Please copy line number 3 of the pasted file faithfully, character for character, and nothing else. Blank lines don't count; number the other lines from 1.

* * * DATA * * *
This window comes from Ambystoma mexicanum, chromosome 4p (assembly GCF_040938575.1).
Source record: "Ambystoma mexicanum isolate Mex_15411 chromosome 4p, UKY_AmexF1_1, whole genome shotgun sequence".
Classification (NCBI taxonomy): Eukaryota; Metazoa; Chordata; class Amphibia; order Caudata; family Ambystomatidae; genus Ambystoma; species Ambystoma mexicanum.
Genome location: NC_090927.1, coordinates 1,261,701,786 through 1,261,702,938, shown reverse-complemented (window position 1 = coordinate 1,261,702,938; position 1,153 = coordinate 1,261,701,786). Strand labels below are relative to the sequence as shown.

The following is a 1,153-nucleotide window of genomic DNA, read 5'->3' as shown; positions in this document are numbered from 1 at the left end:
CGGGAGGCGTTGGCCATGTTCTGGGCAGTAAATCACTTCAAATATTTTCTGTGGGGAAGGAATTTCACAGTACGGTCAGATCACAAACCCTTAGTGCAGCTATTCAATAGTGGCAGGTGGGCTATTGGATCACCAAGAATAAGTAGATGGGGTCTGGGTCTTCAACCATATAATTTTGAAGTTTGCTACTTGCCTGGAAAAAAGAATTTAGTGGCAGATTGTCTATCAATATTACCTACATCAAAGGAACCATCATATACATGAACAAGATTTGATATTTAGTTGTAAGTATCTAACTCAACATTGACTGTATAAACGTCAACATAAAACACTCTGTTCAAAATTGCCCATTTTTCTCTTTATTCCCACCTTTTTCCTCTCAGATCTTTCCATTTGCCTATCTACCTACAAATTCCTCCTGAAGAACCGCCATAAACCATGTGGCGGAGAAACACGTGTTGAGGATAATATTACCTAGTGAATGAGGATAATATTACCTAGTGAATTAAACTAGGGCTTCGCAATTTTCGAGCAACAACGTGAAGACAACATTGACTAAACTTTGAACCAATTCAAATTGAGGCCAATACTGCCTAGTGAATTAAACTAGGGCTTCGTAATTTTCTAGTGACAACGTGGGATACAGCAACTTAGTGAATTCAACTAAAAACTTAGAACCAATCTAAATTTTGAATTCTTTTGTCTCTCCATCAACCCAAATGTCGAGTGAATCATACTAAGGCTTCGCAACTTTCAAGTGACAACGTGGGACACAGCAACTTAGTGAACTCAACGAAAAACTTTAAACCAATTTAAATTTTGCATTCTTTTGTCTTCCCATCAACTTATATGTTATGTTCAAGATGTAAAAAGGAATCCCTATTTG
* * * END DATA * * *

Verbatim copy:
Classification (NCBI taxonomy): Eukaryota; Metazoa; Chordata; class Amphibia; order Caudata; family Ambystomatidae; genus Ambystoma; species Ambystoma mexicanum.